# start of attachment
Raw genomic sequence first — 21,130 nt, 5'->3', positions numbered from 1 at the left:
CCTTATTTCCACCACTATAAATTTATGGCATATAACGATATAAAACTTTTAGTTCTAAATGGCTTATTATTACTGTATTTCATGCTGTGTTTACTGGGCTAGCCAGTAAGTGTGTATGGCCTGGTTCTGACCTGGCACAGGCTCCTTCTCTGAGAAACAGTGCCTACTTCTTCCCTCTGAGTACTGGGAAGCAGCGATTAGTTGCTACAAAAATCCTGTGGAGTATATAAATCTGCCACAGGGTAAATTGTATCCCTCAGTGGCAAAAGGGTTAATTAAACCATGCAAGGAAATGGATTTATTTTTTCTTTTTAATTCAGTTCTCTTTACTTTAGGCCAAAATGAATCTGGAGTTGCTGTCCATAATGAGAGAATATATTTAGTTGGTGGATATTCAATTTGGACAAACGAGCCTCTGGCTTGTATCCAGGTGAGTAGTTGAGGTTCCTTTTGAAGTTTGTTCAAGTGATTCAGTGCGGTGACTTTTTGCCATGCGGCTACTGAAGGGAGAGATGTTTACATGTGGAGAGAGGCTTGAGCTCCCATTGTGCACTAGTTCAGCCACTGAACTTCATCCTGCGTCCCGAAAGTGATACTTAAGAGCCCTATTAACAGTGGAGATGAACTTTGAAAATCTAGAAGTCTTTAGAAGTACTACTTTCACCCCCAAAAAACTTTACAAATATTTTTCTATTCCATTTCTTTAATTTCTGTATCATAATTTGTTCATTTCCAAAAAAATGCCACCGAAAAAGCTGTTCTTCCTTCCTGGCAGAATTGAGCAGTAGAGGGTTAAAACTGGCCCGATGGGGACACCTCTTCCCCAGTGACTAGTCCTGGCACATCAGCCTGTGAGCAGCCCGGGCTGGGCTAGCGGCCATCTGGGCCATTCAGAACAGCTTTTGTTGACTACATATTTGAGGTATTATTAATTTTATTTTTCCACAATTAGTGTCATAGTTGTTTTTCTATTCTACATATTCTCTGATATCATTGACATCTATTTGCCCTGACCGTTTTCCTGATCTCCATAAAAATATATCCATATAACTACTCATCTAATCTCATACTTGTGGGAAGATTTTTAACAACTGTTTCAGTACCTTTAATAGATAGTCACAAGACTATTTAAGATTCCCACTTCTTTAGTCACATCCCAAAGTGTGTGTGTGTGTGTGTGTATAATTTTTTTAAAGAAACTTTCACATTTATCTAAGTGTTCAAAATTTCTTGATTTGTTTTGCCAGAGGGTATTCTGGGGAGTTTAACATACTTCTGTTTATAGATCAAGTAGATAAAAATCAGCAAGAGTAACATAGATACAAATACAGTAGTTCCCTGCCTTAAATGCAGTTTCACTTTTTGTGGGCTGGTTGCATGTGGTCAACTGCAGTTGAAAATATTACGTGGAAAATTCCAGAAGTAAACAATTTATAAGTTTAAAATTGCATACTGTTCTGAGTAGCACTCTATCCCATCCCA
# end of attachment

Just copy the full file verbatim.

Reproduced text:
Raw genomic sequence first — 21,130 nt, 5'->3', positions numbered from 1 at the left:
CCTTATTTCCACCACTATAAATTTATGGCATATAACGATATAAAACTTTTAGTTCTAAATGGCTTATTATTACTGTATTTCATGCTGTGTTTACTGGGCTAGCCAGTAAGTGTGTATGGCCTGGTTCTGACCTGGCACAGGCTCCTTCTCTGAGAAACAGTGCCTACTTCTTCCCTCTGAGTACTGGGAAGCAGCGATTAGTTGCTACAAAAATCCTGTGGAGTATATAAATCTGCCACAGGGTAAATTGTATCCCTCAGTGGCAAAAGGGTTAATTAAACCATGCAAGGAAATGGATTTATTTTTTCTTTTTAATTCAGTTCTCTTTACTTTAGGCCAAAATGAATCTGGAGTTGCTGTCCATAATGAGAGAATATATTTAGTTGGTGGATATTCAATTTGGACAAACGAGCCTCTGGCTTGTATCCAGGTGAGTAGTTGAGGTTCCTTTTGAAGTTTGTTCAAGTGATTCAGTGCGGTGACTTTTTGCCATGCGGCTACTGAAGGGAGAGATGTTTACATGTGGAGAGAGGCTTGAGCTCCCATTGTGCACTAGTTCAGCCACTGAACTTCATCCTGCGTCCCGAAAGTGATACTTAAGAGCCCTATTAACAGTGGAGATGAACTTTGAAAATCTAGAAGTCTTTAGAAGTACTACTTTCACCCCCAAAAAACTTTACAAATATTTTTCTATTCCATTTCTTTAATTTCTGTATCATAATTTGTTCATTTCCAAAAAAATGCCACCGAAAAAGCTGTTCTTCCTTCCTGGCAGAATTGAGCAGTAGAGGGTTAAAACTGGCCCGATGGGGACACCTCTTCCCCAGTGACTAGTCCTGGCACATCAGCCTGTGAGCAGCCCGGGCTGGGCTAGCGGCCATCTGGGCCATTCAGAACAGCTTTTGTTGACTACATATTTGAGGTATTATTAATTTTATTTTTCCACAATTAGTGTCATAGTTGTTTTTCTATTCTACATATTCTCTGATATCATTGACATCTATTTGCCCTGACCGTTTTCCTGATCTCCATAAAAATATATCCATATAACTACTCATCTAATCTCATACTTGTGGGAAGATTTTTAACAACTGTTTCAGTACCTTTAATAGATAGTCACAAGACTATTTAAGATTCCCACTTCTTTAGTCACATCCCAAAGTGTGTGTGTGTGTGTGTGTATAATTTTTTTAAAGAAACTTTCACATTTATCTAAGTGTTCAAAATTTCTTGATTTGTTTTGCCAGAGGGTATTCTGGGGAGTTTAACATACTTCTGTTTATAGATCAAGTAGATAAAAATCAGCAAGAGTAACATAGATACAAATACAGTAGTTCCCTGCCTTAAATGCAGTTTCACTTTTTGTGGGCTGGTTGCATGTGGTCAACTGCAGTTGAAAATATTACGTGGAAAATTCCAGAAGTAAACAATTTATAAGTTTAAAATTGCATACTGTTCTGAGTAGCACTCTATCCCATCCCA